Libraries have had it rough for quite some time. They’ve been underfunded, understocked, underappreciated…yet they still cling to life because their communities need them. In an interesting twist, a Pew Internet study found that far more people believe losing their local public library would have a severely negative impact on their communities than actually ever used that same library.
While libraries have done well for themselves despite the dire predictions of doom following the digital revolution–largely by reinventing themselves as providers of other community needs while still making books their focus–there have been some highly ominous predictions for libraries in the current political climate.
Regardless of what side of the aisle any voters lean towards, libraries have made headlines in the past few weeks for a number of preventive measures. From changes to privacy policies to organized efforts at halting censorship, the public library as a concept is stepping up its game to take a stand.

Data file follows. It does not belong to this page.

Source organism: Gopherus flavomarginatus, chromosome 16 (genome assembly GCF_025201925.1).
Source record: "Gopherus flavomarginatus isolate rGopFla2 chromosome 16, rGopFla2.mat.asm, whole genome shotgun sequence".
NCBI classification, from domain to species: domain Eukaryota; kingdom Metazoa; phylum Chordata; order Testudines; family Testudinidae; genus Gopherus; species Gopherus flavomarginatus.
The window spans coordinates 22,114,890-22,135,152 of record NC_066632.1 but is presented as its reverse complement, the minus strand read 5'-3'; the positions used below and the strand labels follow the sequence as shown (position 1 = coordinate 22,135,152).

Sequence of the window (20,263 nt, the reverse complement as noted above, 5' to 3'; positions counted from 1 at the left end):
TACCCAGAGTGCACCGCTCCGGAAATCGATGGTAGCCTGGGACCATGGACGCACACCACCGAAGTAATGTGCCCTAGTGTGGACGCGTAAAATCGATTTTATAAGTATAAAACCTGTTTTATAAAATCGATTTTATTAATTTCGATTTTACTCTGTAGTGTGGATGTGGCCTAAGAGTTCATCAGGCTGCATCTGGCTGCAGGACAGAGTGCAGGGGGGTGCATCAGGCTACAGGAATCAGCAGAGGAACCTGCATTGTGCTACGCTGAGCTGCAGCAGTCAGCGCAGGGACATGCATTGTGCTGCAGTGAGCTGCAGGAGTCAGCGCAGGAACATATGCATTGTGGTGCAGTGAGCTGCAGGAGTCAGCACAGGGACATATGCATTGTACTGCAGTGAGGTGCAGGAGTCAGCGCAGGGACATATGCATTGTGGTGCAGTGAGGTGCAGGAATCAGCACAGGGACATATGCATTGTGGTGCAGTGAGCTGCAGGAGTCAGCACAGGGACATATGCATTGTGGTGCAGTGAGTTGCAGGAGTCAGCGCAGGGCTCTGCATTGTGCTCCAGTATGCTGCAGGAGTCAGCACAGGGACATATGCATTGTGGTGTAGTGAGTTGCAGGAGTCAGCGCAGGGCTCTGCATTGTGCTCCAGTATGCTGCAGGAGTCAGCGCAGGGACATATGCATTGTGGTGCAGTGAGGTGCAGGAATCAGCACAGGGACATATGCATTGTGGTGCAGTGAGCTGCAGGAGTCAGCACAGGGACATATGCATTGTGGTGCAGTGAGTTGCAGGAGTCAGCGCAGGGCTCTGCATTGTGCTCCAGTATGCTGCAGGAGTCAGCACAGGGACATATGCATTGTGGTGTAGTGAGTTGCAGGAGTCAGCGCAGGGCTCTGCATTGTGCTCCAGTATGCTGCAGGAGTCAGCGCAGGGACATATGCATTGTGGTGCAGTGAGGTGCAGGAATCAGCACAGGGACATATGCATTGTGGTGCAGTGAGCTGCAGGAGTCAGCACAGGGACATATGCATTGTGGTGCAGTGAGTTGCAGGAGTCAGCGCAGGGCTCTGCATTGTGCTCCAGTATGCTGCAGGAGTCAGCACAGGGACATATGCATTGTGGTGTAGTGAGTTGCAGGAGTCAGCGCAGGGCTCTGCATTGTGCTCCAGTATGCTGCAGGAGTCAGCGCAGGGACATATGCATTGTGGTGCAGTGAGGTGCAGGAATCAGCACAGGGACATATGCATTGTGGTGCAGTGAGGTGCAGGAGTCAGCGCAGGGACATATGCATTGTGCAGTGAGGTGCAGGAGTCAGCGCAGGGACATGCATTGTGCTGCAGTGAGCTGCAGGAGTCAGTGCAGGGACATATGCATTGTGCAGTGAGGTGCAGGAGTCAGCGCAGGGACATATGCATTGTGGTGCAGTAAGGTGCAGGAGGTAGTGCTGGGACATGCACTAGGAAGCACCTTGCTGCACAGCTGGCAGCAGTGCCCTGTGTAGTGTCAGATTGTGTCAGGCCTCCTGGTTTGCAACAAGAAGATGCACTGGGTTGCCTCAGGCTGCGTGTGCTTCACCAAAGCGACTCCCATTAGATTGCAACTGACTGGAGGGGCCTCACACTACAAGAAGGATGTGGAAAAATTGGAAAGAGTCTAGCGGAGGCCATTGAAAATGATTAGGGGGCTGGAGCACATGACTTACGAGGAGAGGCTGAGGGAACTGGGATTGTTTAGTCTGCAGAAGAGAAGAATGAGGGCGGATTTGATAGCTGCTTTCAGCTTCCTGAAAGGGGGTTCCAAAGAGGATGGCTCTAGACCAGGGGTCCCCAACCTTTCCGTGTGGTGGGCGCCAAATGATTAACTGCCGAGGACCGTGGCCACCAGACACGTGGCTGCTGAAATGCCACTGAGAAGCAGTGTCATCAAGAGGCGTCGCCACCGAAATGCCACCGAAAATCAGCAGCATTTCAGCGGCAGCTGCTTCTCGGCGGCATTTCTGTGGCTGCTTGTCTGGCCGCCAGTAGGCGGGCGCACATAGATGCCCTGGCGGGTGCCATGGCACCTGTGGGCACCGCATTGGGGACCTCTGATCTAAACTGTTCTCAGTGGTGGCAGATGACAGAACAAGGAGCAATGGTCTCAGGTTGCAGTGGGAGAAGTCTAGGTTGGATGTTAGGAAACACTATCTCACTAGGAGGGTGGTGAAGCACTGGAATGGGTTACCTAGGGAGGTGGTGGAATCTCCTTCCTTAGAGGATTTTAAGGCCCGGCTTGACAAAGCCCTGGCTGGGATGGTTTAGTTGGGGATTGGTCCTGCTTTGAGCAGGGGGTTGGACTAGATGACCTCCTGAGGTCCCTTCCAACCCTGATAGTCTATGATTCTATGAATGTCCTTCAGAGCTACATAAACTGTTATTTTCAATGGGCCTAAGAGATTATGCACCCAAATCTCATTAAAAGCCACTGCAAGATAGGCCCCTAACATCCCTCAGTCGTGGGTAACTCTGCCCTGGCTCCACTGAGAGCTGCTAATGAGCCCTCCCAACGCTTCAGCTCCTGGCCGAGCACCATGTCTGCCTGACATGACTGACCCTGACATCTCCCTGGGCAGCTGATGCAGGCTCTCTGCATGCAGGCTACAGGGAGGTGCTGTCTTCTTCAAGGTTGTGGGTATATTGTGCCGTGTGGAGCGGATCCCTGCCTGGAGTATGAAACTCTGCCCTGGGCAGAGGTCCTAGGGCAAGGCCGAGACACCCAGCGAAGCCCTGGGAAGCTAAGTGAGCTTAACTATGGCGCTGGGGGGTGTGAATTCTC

One highly publicized incident involves a public library in Evanston, Illinois. Prior to a scheduled presentation on Islam and the Quran, staff members found a number of titles on the topic in the library’s collection had been defaced with hateful rhetoric and offensive symbols.
As a preventive measure, the New York Public Library has changed its policy regarding computer use. While certain aspects of patron use have to be monitored, the library is no longer storing any information or search history any longer than necessary in order to run the library. Furthermore, the library insists on a valid subpoena or warrant before it will turn over any user information, and will thoroughly investigate whether they are required to do so under the law before complying with a request.
Perhaps the most ominous example is a team of librarian volunteers who are harvesting webpages for storage before they can be taken down. As part of the End of Term Presidential Harvest 2016, they are working diligently to archive [dot]gov websites that include topics like “climate change,” as there is a very real concern that those documents will disappear following the inauguration of Donald Trump. There is currently no requirement that anyone save or archive the types of web content the team is harvesting, leaving it to the librarians to ensure that the information does not disappear.
Are these examples just overblown but isolated incidents aimed at riling up the public? That’s hard to say. But you only need read up on the 2016 American Library Association workshop, “How to Respond to a Security Incident in Your Library,” to see how serious the threat hanging over access to knowledge may be.